Dr. Saturday will be looking at the 25 most interesting teams headed into spring football through March, examining which programs have the biggest questions, the most expectations and the best storylines. This isn’t a list of the 25 best teams going into the spring, just the 25 we’re keeping the closest eye on. Previously: LSU.
What happened in 2012
For the first time since 2009, Ole Miss finished with a winning record thanks to victories over rival Mississippi State and Pittsburgh in the BBVA Compass Bowl. The 7-6 campaign in coach Hugh Freeze’s first year coupled by netting the No. 7 recruiting class in the country has given supporters a renewed sense of energy and have some thinking Ole Miss can become a power in the SEC.
Three of the Rebels' six losses were by an average of 3.3 points per game. Because Freeze was taking over a team that was 2-10 last season, teaching them how to win was just as important as any offensive or defensive scheme.
What makes them interesting in 2013
The Rebels lose just three starters from last year’s team, which makes for a very interesting prospect considering the recruiting class that will be joining the group in the fall.
As noted earlier, the Rebels are still learning how to win, but returning 11 players with starting experience on defense is a good place to start. The defensive numbers weren’t great and there’s plenty of room for improvement, especially in the second year of a new system. Ole Miss was ninth in the conference in scoring defense allowing 27.62 points per game and 11th in the conference against the pass (246.54 yards per game). If there was one bright spot, it was the defensive line, which led the conference in tackles for loss with 7.92 per game.
What needs to happen this spring
Now is the time to capitalize on what Ole Miss did a year ago. Quarterback Bo Wallace is out this spring after offseason shoulder surgery, which will give coaches a chance to evaluate a backup quarterback. Senior Barry Brunetti and sophomore Maikhail Miller are the team’s only two options and neither of them are very good. Miller played in two games last year and completed two passes on six attempts. If Miller is ready to step into the backup role, Brunetti could move to another positon.
The Rebels must replace all-everything back Randall Mackey, who graduated. He not only ranked third on the team in rushing, he was fourth on the team in total offense. Jeff Scott, who led the team in rushing a year ago, will handle the bulk of the carries in the backfield, but the Rebels have to find a couple other guys to help balance the attack. Look for I'Tavius Mathers and Jaylen Walton to pick up the slack.
The offensive line used a rotation of seven players last season. A.J. Hawkins graduated and Aaron Morris will miss spring drills as he recovers from offseason surgery, leaving the door open for several other players to find a place for themselves in the offensive line depth.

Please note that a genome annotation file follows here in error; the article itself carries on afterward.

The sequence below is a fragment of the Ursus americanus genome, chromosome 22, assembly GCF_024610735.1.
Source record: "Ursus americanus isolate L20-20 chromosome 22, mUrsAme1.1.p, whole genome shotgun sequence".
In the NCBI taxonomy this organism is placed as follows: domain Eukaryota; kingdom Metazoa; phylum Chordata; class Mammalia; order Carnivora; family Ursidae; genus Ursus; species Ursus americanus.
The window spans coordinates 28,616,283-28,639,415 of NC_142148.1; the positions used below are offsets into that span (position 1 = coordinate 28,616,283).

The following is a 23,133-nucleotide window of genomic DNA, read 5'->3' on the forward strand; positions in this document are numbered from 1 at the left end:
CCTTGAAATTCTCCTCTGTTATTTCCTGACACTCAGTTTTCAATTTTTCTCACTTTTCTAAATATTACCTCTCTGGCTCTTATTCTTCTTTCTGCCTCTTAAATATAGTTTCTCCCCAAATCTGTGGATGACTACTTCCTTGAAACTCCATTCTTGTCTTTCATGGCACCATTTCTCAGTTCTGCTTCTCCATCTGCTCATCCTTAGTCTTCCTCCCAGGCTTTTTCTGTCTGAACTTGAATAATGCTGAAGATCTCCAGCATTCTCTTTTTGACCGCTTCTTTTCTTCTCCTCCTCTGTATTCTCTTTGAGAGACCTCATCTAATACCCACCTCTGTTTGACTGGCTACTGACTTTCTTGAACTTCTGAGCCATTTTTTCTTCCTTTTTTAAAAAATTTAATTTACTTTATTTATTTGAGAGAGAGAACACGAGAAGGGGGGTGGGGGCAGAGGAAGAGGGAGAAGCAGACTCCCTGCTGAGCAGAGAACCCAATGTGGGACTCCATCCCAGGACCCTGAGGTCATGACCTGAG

Lastly, the secondary was a little bit of a mess last season. Wesley Pendelton is gone, but there’s a bevy of talent waiting in the wings this spring. Senquez Golson and Charles Sawyer return as starters at corner, but look for early enrollee Quadarias Mireles and Nick Brassell to be potential contenders to shake up that rotation. Brassell has had academic trouble, so that might hamper his playing time.
Cody Prewitt and Trae Elston return as proven safeties, but again, finding depth behind them will be a major task for new secondary coach Jason Jones this spring.
Linebacker D.T. Shackleford appears ready to take the field for the first time in more than two seasons after knee injuries have kept him sidelined. Shackleford initially tore his ACL the spring following his sophomore season in 2011. He started six games that previous fall and emerged as the best defensive player in the Rebels' lineup. He had surgery in April 2011, missing the entire 2011 season and then reaggravated it in August last year and missed 2012 as well. He’s finally healthy and could make a major impact in Ole Miss’ front seven.
If Shackleford can be the player who was feared in 2009 and 2010, the Rebels’ linebacking corps – along with Denzel Nkemdiche and Mike Marry - could be one of the most formidable units in the SEC.
Tight ends were lightly used last year, which will make them an interesting commodity this spring. Unfortunately, Ferbia Allen, Jamal Mosley and fullback H.R. Greer, who helped out at TE, are all gone. That leaves the door open for John Youngblood and early enrollee Christian Morgan. The Rebels have a strong receiving corps back this season and the addition of a strong tight end - or even tight end duo – could do wonders for the Rebels offense.
Aug. 31 at Vanderbilt
Sept. 28 at Alabama
Oct. 12 Texas A&M
Oct. 19 LSU
Nov. 30 at Mississippi State
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